No magic wand
monkeypox test sample

It's early days yet, and information is limited; however, news yesterday that the authorities are investigating a suspected monkeypox-related death is cause for extreme concern.

Readers will recall that Jamaica had its first case of monkeypox in July a visitor from Britain.

In its latest update, the Ministry of Health and Wellness reported five new cases of the disease, bringing the total confirmed infections locally to 12.

Much is still being learnt about it, however, experts say the symptoms are similar to those characteristic of smallpox, but are milder. Monkeypox is said to be rarely fatal.

The signs and symptoms associated with the disease include fever, chills, intense headache, extreme exhaustion, muscle and backaches, swollen lymph nodes, and a rash that usually appears one to three days after the onset of the fever.

Even should tests prove that the death under investigation did not result from monkeypox, yesterday's news comes as re-affirmation of the need for the Jamaican Government and people to double up on prevention measures.

In theory, the experience of having to deal with the novel coronavirus — which is still very much with us and is continuing to claim lives — should be enough to alert Jamaicans to the new danger.

The authorities have consistently said that safety measures such as social distancing and mask wearing, used to contain the spread of COVID-19, also apply for monkeypox which all seem to agree is much less contagious.

The trouble is that, like people everywhere, Jamaicans are being afflicted by pandemic fatigue. Worn down by the experiences of the past two and a half years and emboldened by closure of the disaster risk management measures, many people have abandoned mask wearing, social distancing, and hand sanitising. Indeed, the embrace as a form of greeting is again in vogue.

The very necessary return to physical school and everyday business activity have obviously made containment measures more difficult to implement.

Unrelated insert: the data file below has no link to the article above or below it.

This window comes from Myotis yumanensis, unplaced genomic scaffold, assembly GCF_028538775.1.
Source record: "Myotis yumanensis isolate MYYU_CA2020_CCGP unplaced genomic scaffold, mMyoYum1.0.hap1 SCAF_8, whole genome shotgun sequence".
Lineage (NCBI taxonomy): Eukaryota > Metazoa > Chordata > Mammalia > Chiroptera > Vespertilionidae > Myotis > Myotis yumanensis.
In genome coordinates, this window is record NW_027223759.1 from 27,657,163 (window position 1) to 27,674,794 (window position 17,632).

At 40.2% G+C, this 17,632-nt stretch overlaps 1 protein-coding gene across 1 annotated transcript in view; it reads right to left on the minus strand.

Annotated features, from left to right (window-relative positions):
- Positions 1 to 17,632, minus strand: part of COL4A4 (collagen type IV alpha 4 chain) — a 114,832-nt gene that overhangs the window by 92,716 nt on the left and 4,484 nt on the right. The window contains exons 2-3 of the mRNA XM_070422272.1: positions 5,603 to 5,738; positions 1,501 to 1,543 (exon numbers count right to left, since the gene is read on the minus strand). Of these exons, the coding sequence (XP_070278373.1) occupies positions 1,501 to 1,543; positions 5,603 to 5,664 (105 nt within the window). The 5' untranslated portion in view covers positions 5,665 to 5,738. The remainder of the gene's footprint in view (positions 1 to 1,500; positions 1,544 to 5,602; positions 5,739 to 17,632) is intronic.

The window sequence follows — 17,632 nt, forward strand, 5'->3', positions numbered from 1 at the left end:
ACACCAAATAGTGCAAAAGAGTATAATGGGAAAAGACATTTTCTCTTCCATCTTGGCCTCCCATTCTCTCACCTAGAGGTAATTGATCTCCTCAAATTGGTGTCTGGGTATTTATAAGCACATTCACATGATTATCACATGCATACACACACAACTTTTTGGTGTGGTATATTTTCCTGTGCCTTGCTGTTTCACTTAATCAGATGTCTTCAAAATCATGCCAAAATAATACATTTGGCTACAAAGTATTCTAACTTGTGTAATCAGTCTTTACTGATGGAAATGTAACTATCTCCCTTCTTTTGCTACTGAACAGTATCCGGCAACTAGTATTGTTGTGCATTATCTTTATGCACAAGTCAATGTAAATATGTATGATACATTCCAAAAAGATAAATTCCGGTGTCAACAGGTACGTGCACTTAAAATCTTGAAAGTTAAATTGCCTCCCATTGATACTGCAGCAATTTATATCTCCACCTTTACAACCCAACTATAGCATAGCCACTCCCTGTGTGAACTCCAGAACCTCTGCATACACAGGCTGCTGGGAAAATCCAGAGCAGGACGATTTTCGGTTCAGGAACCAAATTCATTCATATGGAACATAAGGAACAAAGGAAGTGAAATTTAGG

The obvious danger is that the dropping of our guard could lead to not only easier transmission of monkeypox and whatever else may be out there, but a resurgence of even more deadly strains of the coronavirus.

We note word from Health and Wellness Minister Dr Christopher Tufton that Jamaica is set to receive a limited supply of monkeypox vaccines by the end of September, facilitated through collaboration with the Pan American Health Organization (PAHO).

Dr Tufton said, "Only approximately 3,500 doses of the vaccine have been promised to us," and that "we may not receive this amount, as... the vaccine is in high demand with very limited supply".

The minister explained that the vaccines would be administered "only to persons who come into close contact with a diagnosed patient. These persons would include health-care workers involved in direct care of monkeypox patients… and household contacts of confirmed cases, to include sexual partners..."

In any case, it seems to us that public scepticism and very low uptake of COVID-19 vaccines in the Jamaican population suggest much the same would probably apply to the monkeypox vaccine.

Like it or not, there is no magic wand. Jamaicans are left with no choice but to embrace behavioural safety protocols, similar to those for COVID-19, to combat monkeypox.

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